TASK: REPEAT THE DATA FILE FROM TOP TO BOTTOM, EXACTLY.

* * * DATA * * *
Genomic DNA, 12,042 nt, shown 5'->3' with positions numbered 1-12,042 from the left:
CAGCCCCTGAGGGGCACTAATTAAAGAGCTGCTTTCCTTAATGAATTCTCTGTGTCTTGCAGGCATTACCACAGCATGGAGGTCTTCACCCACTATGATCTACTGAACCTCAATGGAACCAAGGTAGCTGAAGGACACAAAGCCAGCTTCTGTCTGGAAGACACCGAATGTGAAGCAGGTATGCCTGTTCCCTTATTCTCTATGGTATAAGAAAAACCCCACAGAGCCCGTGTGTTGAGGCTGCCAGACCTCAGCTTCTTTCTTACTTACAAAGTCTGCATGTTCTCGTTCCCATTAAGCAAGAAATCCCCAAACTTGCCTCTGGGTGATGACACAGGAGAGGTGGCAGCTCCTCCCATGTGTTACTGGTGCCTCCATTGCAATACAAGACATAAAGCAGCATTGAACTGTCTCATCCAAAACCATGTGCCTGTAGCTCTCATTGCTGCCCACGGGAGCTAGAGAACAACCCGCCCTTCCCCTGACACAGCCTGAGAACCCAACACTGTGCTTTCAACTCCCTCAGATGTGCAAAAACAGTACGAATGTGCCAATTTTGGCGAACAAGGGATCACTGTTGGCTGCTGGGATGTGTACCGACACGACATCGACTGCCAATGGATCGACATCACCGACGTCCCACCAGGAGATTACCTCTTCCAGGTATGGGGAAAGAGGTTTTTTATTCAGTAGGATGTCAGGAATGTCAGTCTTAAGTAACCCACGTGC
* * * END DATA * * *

Genomic DNA, 12,042 nt, shown 5'->3' with positions numbered 1-12,042 from the left:
CAGCCCCTGAGGGGCACTAATTAAAGAGCTGCTTTCCTTAATGAATTCTCTGTGTCTTGCAGGCATTACCACAGCATGGAGGTCTTCACCCACTATGATCTACTGAACCTCAATGGAACCAAGGTAGCTGAAGGACACAAAGCCAGCTTCTGTCTGGAAGACACCGAATGTGAAGCAGGTATGCCTGTTCCCTTATTCTCTATGGTATAAGAAAAACCCCACAGAGCCCGTGTGTTGAGGCTGCCAGACCTCAGCTTCTTTCTTACTTACAAAGTCTGCATGTTCTCGTTCCCATTAAGCAAGAAATCCCCAAACTTGCCTCTGGGTGATGACACAGGAGAGGTGGCAGCTCCTCCCATGTGTTACTGGTGCCTCCATTGCAATACAAGACATAAAGCAGCATTGAACTGTCTCATCCAAAACCATGTGCCTGTAGCTCTCATTGCTGCCCACGGGAGCTAGAGAACAACCCGCCCTTCCCCTGACACAGCCTGAGAACCCAACACTGTGCTTTCAACTCCCTCAGATGTGCAAAAACAGTACGAATGTGCCAATTTTGGCGAACAAGGGATCACTGTTGGCTGCTGGGATGTGTACCGACACGACATCGACTGCCAATGGATCGACATCACCGACGTCCCACCAGGAGATTACCTCTTCCAGGTATGGGGAAAGAGGTTTTTTATTCAGTAGGATGTCAGGAATGTCAGTCTTAAGTAACCCACGTGC